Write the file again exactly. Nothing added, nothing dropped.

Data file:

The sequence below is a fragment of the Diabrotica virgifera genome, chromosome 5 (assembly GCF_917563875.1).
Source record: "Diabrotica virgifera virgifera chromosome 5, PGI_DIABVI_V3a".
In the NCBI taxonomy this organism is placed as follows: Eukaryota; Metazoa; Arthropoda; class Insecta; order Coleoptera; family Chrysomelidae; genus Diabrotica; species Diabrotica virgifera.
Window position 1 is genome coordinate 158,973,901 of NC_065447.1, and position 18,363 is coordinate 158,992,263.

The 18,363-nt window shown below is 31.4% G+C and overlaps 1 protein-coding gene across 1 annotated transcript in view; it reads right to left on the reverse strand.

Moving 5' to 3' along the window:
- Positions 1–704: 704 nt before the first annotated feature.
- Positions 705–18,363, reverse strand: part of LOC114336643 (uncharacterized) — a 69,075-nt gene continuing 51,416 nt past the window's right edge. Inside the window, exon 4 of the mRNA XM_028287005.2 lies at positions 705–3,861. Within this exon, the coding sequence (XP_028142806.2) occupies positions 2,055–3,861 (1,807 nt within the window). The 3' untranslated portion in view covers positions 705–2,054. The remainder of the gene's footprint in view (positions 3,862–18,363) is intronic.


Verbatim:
The sequence below is a fragment of the Diabrotica virgifera genome, chromosome 5 (assembly GCF_917563875.1).
Source record: "Diabrotica virgifera virgifera chromosome 5, PGI_DIABVI_V3a".
In the NCBI taxonomy this organism is placed as follows: Eukaryota; Metazoa; Arthropoda; class Insecta; order Coleoptera; family Chrysomelidae; genus Diabrotica; species Diabrotica virgifera.
Window position 1 is genome coordinate 158,973,901 of NC_065447.1, and position 18,363 is coordinate 158,992,263.

The 18,363-nt window shown below is 31.4% G+C and overlaps 1 protein-coding gene across 1 annotated transcript in view; it reads right to left on the reverse strand.

Moving 5' to 3' along the window:
- Positions 1–704: 704 nt before the first annotated feature.
- Positions 705–18,363, reverse strand: part of LOC114336643 (uncharacterized) — a 69,075-nt gene continuing 51,416 nt past the window's right edge. Inside the window, exon 4 of the mRNA XM_028287005.2 lies at positions 705–3,861. Within this exon, the coding sequence (XP_028142806.2) occupies positions 2,055–3,861 (1,807 nt within the window). The 3' untranslated portion in view covers positions 705–2,054. The remainder of the gene's footprint in view (positions 3,862–18,363) is intronic.